Annual Review 2013/14

The Annual Review provides a summary of our key areas of success over the last twelve months and sets out key regulatory outcomes and performance data for the financial year November 2013 to October 2014.

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Chair's foreword

Picture Charles Plant2013/14 has been another period of significant change for us at the SRA. We have achieved a great deal in the last twelve months. Early on in the year, we established the "Training for Tomorrow" programme as a mechanism for delivering significant change in our approach to education and training. We have already implemented elements of this programme with much more to come over the next few years. Operationally, we have addressed many of the issues we highlighted last year, including improvements to the time taken to authorise Alternative Business Structures and service levels in our Contact Centre.

We have successfully addressed some concerning compliance issues, and our approach to supervision and enforcement also continues to adapt. Through proactive engagement, we have protected clients and prevented costly interventions.

The arrival of Paul Philip as our Chief Executive in February provided us with an opportunity to take stock and reflect on our progress, approach and direction of travel. We did this with the Board in April and it resulted in the publication of our policy statement on regulatory reform in May 2014. In this statement, we clarified the purpose of our regulation and outlined an immediate programme of work designed to:

  • remove unnecessary regulatory barriers and restrictions and enable increased competition, innovation and growth to better serve the consumers of legal services;
  • reduce unnecessary regulatory burdens and cost on regulated firms; and
  • ensure that regulation is properly targeted and proportionate for all solicitors and regulated businesses, particularly small businesses.

We have already made progress and implemented a number of changes designed to reduce the burden of regulation and to encourage competition and growth in the market. Building on our May statement, we decided to produce a new Corporate Strategy for 2014/17 with new strategic objectives, This was published in November 2014, alongside our Equality, Diversity and Inclusion Strategy and our Business Plan for 2014/15. These documents together set out our direction of travel and key priorities over the next three years. Our strategic objectives are to:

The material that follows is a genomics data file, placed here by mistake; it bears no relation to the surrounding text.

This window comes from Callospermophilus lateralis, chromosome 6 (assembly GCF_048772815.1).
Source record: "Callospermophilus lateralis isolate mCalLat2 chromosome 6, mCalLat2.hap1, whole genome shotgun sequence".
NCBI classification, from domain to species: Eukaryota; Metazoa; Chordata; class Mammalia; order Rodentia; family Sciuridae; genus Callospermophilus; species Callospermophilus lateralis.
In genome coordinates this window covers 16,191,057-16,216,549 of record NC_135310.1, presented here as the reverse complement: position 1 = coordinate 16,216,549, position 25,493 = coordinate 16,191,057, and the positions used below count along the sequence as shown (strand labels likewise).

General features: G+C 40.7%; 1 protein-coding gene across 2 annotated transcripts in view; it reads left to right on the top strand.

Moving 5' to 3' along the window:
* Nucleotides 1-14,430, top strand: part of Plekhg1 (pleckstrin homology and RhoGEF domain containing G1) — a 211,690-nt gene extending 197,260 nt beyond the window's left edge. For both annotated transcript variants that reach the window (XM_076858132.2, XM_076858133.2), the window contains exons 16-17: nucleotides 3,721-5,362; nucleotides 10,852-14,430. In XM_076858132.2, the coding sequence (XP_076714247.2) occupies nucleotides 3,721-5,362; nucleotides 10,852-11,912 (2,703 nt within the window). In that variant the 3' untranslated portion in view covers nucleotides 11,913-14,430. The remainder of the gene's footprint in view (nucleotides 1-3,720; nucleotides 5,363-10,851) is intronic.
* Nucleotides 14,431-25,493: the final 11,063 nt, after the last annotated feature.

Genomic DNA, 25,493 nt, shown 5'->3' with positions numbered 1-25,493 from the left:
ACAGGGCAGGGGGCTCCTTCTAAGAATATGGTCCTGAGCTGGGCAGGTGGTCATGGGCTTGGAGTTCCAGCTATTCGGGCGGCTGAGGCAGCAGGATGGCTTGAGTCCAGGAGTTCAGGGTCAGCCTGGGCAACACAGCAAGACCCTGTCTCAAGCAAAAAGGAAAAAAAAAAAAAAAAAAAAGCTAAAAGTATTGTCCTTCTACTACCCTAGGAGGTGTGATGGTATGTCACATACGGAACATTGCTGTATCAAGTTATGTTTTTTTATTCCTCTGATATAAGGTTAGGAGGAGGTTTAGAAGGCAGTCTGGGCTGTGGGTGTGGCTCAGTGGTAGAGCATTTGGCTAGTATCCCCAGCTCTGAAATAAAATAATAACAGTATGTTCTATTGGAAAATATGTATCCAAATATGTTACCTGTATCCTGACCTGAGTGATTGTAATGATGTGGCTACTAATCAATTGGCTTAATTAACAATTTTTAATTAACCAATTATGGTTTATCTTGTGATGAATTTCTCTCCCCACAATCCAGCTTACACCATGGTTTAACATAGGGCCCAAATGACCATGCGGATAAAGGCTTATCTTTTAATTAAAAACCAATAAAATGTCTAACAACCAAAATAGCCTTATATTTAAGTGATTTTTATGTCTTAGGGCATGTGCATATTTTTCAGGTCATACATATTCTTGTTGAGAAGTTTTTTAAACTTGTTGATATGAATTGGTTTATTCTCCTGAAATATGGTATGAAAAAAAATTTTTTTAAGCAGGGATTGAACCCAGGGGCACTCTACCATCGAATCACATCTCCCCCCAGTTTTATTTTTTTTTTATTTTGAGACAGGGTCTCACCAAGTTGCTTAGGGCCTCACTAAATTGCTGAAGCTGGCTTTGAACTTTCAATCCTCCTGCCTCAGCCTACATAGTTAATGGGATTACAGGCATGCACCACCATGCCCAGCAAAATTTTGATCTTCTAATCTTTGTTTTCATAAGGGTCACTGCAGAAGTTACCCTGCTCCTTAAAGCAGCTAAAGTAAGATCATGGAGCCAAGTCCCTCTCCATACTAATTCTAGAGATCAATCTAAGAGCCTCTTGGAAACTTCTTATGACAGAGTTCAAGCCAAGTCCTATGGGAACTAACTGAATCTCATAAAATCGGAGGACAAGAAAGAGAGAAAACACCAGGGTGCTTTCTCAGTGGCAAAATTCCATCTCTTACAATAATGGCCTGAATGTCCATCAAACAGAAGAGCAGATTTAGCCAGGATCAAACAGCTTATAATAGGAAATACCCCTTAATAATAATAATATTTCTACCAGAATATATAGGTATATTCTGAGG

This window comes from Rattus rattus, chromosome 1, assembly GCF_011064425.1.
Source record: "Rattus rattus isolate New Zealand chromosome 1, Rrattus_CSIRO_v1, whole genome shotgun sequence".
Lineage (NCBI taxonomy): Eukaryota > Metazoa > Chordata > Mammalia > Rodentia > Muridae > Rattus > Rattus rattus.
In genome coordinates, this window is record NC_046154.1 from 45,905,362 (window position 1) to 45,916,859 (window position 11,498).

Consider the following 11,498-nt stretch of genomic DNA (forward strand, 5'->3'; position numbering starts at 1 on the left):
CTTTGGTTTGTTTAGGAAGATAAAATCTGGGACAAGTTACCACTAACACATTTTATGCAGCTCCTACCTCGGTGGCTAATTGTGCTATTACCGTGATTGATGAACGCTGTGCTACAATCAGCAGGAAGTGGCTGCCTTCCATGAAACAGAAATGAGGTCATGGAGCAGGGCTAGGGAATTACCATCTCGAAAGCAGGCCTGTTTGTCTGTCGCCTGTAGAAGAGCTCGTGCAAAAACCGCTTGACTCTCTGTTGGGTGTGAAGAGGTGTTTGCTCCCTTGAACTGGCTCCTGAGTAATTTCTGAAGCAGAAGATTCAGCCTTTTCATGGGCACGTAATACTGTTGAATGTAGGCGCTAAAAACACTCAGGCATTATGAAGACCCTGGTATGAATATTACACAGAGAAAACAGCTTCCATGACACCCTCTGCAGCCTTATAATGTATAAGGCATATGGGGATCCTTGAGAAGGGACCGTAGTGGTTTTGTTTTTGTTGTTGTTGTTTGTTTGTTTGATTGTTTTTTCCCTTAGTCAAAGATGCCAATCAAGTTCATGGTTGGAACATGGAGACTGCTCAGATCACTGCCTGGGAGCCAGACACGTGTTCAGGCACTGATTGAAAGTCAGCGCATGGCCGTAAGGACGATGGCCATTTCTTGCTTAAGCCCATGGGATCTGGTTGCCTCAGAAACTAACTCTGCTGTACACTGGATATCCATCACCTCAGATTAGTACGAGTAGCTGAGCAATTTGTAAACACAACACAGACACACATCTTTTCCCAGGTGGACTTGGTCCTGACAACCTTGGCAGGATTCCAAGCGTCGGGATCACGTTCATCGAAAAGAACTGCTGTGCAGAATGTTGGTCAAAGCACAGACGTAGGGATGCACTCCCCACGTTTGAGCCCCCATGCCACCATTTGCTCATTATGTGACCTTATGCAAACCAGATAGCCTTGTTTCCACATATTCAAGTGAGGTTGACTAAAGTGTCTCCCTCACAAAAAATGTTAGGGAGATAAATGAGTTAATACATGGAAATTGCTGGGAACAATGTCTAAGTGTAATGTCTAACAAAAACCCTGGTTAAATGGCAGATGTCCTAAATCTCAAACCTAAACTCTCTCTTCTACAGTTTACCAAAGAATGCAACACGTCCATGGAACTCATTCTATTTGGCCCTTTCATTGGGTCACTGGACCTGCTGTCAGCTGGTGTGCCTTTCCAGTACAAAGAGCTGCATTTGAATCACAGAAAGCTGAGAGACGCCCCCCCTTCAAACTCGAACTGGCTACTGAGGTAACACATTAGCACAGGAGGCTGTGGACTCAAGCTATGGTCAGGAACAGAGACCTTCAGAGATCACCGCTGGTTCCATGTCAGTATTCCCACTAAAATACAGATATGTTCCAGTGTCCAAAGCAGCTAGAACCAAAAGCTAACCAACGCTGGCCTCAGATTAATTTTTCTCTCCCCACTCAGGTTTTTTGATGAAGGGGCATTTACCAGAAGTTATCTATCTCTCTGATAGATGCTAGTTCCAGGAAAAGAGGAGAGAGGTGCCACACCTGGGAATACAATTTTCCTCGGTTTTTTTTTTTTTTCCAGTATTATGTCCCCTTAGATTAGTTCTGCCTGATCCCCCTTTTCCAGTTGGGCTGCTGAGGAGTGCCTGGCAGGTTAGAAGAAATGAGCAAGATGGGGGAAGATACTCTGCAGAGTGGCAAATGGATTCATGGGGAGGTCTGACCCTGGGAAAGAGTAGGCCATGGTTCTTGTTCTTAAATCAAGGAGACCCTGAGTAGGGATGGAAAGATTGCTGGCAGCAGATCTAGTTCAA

• reform our regulation to enable growth and innovation in the market and to strike the right balance between reducing regulatory burdens and ensuring consumer protection;
  • work with solicitors and firms to raise standards and uphold core professional principles;
  • improve our operational performance and make fair and justifiable decisions promptly, effectively and efficiently; and
  • work with our stakeholders to improve the quality of our services and their experience when using them.

There is still much more to do to improve our operational effectiveness and efficiency. Key to this will be the delivery of new IT systems over the next twelve months, alongside a better understanding of our end to end processes. Our operating costs have continued to reduce and we are ambitious to continue with the downward trend.

The Independent Comparative Case Review looking at how the SRA has dealt with disciplinary cases was published in 2014. In our Equality, Diversity and Inclusion Strategy, we set out what we are doing to respond to its recommendations. We consider equality, diversity and inclusion as integral to everything that we are developing and implementing. Our priorities are to focus on:

  • creating a more diverse organisation and the way in which we work together;
  • the way we operate, our rules and the decisions we make, the impact that has on those we regulate, and helping firms and individuals to understand and comply with our requirements; and
  • working with those we regulate to support them in achieving a more diverse and inclusive profession.

Similarly, our engagement with stakeholders, importantly those we regulate and consumers, is central to our work and the quality of our engagement and consultation activity will continue to be a focus. We have embarked on a programme of cultural change and staff engagement, with new behaviours and values being developed to support the organisational and regulatory changes that are planned.

Given all of this, I am confident that as I step down as Chair of the SRA Board, I am leaving the organisation in a healthy position to face the challenges of the future. Much has been achieved in my tenure and I leave with great optimism that my successor, Enid Rowlands, the Board's first lay Chair, will continue to push ahead with the programme that we have committed to this year. There still remains significant scope for improvement in our relationship with The Law Society and with the statutory framework within which we all operate. I now leave these matters for my successor to take forward.

Charles Plant
Chair, SRA Board